Education Revolution: Resources,
support and events for the 1 in 5

As Students With Disabilities Return to School, Districts Are Unprepared to Meet Their Needs

As students return to schools shuttered by the coronavirus pandemic, many large school districts are not prepared to meet the needs of well more than 1 million students with disabilities who have a legal right to receive support and services but are not getting them ― and the problem is most severe for students of color, according to a new report.

The crisis existed before the pandemic began in spring 2020, but was exacerbated in the past year, according to the report from the Center for Civil Rights Remedies, an initiative of the Civil Rights Project at the University of California at Los Angeles. The report authors analyzed reams of federal and state data for thousands of school districts.

About 7 million students — who constitute close to 14 percent of all K-12 public school students — are deemed eligible for special education under the requirements of the federal Individuals with Disabilities Education Act (IDEA). The law mandates that public schools provide a free and appropriate education designed to meet their individual needs through what is called Individualized Education Programs (IEP).

But, according to the report — titled Disabling Inequity: The Urgent Need for Race-Conscious Resource Remedies, and written by Losen, Paul Martinez and Grace Hae Rim Shin — there are nearly 1.4 million students with disabilities whom districts are supposed to identify and support, even though they do not necessarily require specialized instruction.

These students — whose numbers have been growing for two decades — are eligible for services under a different federal anti-discrimination law, Section 504 of the Rehabilitation Act of 1973, which protects students with disabilities who qualify for special education and those who do not.

Section 504 requires public schools to identify those students who do not require specially designed instruction, but have a disability that limits one or more major life activities and requires some services. Such a condition could be asthma or diabetes, or depression and anxiety disorders. Another example could be a student with attention-deficit/hyperactivity disorder who doesn’t need special education but does need support with organization or behavior challenges. For those students, districts are required to provide support and services to ensure that they, too, receive a free and appropriate education.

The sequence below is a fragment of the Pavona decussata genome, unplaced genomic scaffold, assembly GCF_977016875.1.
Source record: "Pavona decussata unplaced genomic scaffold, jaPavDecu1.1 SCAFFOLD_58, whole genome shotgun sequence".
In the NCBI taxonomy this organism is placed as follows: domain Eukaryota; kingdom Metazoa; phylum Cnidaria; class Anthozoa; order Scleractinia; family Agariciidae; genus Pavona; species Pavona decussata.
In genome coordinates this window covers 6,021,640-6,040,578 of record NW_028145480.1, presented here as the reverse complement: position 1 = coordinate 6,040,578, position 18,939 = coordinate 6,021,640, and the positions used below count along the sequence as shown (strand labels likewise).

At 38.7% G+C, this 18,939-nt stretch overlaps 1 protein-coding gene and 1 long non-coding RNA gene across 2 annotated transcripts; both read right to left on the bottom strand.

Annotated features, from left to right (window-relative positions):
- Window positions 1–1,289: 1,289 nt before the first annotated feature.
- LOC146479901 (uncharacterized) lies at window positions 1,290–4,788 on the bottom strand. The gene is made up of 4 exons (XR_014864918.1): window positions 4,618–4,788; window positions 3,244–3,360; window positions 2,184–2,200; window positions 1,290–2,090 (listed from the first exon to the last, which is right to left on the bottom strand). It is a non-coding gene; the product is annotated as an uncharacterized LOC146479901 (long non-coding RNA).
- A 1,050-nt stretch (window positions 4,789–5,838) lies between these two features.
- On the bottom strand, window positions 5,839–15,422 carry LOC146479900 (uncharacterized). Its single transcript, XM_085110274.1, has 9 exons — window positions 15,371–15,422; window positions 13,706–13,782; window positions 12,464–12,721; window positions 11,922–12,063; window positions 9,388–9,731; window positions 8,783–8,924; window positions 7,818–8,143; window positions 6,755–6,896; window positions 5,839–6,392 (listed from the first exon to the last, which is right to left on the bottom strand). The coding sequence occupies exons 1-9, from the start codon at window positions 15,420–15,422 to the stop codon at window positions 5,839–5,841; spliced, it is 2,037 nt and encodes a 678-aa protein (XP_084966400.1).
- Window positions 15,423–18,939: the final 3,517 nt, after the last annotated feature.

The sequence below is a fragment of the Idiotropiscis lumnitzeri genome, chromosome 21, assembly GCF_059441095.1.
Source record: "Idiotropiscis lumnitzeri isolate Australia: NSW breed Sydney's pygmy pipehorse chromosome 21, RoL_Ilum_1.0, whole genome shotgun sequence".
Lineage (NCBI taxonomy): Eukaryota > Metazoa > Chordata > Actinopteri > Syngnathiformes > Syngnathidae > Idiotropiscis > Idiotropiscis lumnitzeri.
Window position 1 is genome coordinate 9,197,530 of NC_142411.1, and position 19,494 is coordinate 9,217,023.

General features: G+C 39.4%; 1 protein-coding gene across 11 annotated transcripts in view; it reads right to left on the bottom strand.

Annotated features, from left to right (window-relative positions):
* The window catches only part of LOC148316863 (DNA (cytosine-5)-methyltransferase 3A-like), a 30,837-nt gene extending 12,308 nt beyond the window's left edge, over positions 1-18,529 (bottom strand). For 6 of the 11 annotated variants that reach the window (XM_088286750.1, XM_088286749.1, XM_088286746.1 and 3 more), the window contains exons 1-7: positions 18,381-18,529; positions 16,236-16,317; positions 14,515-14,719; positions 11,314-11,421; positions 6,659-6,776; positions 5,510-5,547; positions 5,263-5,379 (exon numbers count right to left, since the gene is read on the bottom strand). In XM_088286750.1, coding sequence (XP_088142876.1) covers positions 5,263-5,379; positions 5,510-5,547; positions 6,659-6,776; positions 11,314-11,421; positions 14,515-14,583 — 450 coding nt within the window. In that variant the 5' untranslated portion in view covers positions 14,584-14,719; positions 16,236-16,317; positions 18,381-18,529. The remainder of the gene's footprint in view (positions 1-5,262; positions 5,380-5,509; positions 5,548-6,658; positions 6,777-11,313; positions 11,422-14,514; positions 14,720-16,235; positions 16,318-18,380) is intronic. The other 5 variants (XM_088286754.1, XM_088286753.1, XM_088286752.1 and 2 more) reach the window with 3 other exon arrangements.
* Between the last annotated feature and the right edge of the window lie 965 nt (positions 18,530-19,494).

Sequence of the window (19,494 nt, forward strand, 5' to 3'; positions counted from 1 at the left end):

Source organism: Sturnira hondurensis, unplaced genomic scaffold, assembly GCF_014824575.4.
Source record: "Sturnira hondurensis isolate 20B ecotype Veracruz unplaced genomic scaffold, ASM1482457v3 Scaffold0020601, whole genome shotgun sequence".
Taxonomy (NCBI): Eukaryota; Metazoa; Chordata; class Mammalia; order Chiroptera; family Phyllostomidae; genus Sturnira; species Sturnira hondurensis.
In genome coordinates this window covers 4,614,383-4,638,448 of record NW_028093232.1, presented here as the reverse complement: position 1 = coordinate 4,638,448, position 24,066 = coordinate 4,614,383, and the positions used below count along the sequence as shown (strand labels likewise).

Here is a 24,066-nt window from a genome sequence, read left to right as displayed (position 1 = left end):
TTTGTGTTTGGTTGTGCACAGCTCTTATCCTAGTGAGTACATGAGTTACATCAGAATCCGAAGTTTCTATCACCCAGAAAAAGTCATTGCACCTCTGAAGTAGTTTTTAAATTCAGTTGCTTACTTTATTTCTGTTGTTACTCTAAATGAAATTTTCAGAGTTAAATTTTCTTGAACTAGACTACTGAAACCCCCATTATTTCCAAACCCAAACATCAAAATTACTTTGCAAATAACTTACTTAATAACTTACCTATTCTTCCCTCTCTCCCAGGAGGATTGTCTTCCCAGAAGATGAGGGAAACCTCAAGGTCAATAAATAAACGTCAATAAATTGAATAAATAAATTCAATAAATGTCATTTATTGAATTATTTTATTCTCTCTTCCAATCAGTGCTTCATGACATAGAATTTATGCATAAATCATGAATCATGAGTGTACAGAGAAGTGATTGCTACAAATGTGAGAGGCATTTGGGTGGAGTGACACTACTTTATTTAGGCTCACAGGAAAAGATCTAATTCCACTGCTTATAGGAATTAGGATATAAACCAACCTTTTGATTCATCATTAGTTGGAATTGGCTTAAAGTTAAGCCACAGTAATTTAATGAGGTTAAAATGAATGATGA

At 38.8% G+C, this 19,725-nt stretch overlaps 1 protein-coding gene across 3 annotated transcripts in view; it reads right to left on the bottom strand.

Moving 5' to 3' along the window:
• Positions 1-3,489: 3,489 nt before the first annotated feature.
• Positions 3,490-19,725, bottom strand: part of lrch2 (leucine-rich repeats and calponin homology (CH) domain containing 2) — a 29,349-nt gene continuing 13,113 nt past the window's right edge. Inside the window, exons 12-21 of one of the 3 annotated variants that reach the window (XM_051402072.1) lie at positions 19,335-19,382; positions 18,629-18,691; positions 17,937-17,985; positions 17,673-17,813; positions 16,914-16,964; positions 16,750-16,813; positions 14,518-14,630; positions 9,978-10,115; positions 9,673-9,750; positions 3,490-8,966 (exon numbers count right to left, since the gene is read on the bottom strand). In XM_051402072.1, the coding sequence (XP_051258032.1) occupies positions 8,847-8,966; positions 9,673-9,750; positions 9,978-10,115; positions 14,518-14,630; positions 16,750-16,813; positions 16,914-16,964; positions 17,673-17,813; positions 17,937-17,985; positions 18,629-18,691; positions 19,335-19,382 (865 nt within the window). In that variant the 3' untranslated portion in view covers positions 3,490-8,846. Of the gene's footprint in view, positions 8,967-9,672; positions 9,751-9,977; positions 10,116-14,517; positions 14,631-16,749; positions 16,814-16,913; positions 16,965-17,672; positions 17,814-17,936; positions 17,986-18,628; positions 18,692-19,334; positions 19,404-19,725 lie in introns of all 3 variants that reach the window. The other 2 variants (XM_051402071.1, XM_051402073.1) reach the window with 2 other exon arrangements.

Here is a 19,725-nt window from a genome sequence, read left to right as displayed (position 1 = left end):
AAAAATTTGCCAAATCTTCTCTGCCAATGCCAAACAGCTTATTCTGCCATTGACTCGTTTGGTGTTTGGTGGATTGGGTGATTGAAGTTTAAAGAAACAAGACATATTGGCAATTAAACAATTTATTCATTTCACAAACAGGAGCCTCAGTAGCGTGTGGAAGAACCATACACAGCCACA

“We find strong evidence suggesting that hundreds of large districts could be failing to identify 504-only students,” the authors wrote. “Our findings show that in 3,298 districts, serving nearly 1.8 million students (1,781,962), not one 504-only student is identified. When all the districts with at least 1,000 enrolled students are examined, one can see that in 306 districts serving nearly one million students not one 504-only student is identified.”

The report also said that there are “glaring disparities” for students receiving services and support under IDEA in disciplinary exclusion, referral to law enforcement and chronic absenteeism — and that the situation is “far worse for non-White students receiving special education.”

“The purpose of providing this analysis now is to suggest that the magnitude of the inequities that students with disabilities experience is being overlooked, especially those experienced by children of color,” the authors said.

The report recommends a massive infusion of federal funding to districts, noting that in fiscal 2021, Congress allocated only $13.8 billion for the IDEA, which is about 13 percent of the total additional costs of providing education to students who need special education.

As students with disabilities return to school, districts are unprepared to meet their needs, report says” in The Washington Post. Read the full article online.

Source: The Washington Post | As students with disabilities return to school, districts are unprepared to meet their needs, report says, | © 2021 The Washington Post